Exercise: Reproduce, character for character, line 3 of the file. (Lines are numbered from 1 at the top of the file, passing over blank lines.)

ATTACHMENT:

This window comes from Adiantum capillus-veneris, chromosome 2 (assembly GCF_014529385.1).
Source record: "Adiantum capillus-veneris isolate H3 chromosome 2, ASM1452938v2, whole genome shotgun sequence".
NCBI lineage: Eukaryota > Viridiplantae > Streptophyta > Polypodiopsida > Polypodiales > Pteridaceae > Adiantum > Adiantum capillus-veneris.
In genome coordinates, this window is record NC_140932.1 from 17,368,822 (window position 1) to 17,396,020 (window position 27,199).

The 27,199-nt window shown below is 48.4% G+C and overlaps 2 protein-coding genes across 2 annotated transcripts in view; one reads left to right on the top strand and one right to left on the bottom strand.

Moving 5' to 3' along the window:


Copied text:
NCBI lineage: Eukaryota > Viridiplantae > Streptophyta > Polypodiopsida > Polypodiales > Pteridaceae > Adiantum > Adiantum capillus-veneris.